When I began my career in sales, I'd never had targets, I'd never had personal development plans, I'd never had incentives and I'd definitely never had competition quite like I do writing this today. What I had done, was (foolishly) walk into a team of well equipped, well informed and well trained individuals.
Over six months in, I am now one of those well-equipped, well informed and well trained individuals. My time so far, as little may it be, has highlighted that there are two key ingredients to not just an effective team, but more importantly, successful individuals to mobilise successful teams. It's always the small pieces that make the big picture.
So what two characteristics have I learnt that are so key? Well, they're both as important as each other and unfortunately, if you have one without the other, your time may be cut rather short. Something all too familiar in sales. So what are these sacred keys to success?
Put simply - Skill and Will.
Now I'm sure you're thinking 'not another Einstein quote' or 'well obviously, that's just a ridiculous thing to say'. But do you really know the orchestration behind it and why it might mean you have some members of your sales team that are top billers, some high earners and some average and consistent colleagues?
There's an art to balancing time, admin, and even clients, but an even greater refinement is needed when it comes to skill and will; balance is not something you find, it's something you create.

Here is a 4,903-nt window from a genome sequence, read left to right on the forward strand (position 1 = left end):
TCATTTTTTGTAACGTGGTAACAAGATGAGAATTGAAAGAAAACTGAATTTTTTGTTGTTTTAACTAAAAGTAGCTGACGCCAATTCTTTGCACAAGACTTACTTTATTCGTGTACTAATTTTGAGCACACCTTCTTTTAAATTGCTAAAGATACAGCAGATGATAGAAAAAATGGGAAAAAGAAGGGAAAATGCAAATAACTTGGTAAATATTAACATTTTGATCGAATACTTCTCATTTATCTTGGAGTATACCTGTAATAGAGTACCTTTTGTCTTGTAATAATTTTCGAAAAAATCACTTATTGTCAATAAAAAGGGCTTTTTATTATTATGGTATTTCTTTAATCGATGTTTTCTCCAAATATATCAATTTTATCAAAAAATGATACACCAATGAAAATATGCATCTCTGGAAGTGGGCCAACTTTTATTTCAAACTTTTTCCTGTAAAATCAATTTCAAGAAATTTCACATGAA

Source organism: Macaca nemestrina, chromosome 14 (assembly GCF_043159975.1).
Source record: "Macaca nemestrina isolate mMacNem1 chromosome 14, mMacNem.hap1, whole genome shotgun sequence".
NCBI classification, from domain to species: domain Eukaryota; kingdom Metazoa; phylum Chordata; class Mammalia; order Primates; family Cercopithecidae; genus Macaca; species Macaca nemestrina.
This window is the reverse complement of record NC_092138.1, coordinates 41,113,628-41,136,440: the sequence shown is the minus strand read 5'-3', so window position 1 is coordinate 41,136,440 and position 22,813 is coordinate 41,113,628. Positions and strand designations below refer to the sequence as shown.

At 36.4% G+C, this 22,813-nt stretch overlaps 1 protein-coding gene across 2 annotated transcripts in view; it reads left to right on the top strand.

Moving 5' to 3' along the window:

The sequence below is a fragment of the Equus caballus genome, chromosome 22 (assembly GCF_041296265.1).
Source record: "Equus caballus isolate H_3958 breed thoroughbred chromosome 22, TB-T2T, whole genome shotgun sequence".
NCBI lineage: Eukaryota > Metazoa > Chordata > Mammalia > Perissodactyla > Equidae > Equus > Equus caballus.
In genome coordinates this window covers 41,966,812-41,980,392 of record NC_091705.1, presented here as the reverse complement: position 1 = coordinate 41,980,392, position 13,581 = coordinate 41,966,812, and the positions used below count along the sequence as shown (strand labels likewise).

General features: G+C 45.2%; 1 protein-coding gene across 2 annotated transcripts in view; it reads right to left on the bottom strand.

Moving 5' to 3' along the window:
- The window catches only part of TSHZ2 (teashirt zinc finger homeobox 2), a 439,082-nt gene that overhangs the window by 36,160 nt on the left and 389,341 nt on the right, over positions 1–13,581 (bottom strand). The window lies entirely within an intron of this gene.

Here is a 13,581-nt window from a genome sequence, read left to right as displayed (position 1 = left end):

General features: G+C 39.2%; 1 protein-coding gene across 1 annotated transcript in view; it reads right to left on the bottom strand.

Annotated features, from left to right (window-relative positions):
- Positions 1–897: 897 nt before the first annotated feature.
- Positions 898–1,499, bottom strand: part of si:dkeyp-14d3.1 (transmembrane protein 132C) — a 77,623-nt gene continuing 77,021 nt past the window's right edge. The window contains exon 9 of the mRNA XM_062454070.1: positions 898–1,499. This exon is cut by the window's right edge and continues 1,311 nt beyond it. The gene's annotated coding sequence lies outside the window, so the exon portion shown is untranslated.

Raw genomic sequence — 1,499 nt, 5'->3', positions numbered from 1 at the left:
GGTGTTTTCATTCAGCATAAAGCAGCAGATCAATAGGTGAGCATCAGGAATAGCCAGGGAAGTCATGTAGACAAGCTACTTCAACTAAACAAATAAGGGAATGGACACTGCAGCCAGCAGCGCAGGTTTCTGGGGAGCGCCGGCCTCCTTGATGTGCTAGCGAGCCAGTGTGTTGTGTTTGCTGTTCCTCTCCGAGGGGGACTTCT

There's a mass misconception that skill is something that people are gifted with, that they're instant success story with no hardship to attain the prominence and grandeur they now hold.
Bill Gates once said: "Don't let success blind you from the fact that failure was always the greatest teacher and inspiration". Skill is sharpened through identifying these problems and ‘failures’ and having a solution on how to improve.
Skill is taught, developed and ultimately nurtured. Everest was not ascended without shoes, the Mac without innovation or soup without Mr Heinz… Well, maybe not the last one but you get where I'm going.
Equipping someone with the tools to develop their own skills is grounded in the foundations those around them set. It's like being given a tool and taught how to use it properly. Each day you can refine and become more effective.
Then we move to will… Something not taught or found, nor bought or wished for at the end of a rainbow. It is not something that can be developed or honed.
Will is embedded in many, but not all, sales professionals and takes different forms. From my time in sales, will is the hunger, the determination and ultimately the competitiveness you find in the whites of a sales-hungry professional's eyes.
Will is also the willingness to learn but also be open minded about the things you are being taught. The ‘willingness’ to buy into what you are selling comes directly from the will to succeed. Zig Ziglar once said that every sale has five basic obstacles: “No need, no money, no hurry, no desire, no trust”.
In short, the tough world of sales centres around this word ‘resilience’. And although multifaceted, the key to personal success is based on the two characteristics of skill and will. The skill to learn how to deal with knock backs and the will not to give up and to persist with the same vigour and determination as the very first point of contact.
If you have a direction, the drive to succeed and a way to get there, no matter the failures you encounter, you'll have yourself a successful sales career.
Ultimately if you have the will to win, the desire to succeed, the urge to reach your full potential then these are the keys that will unlock the door to personal excellence.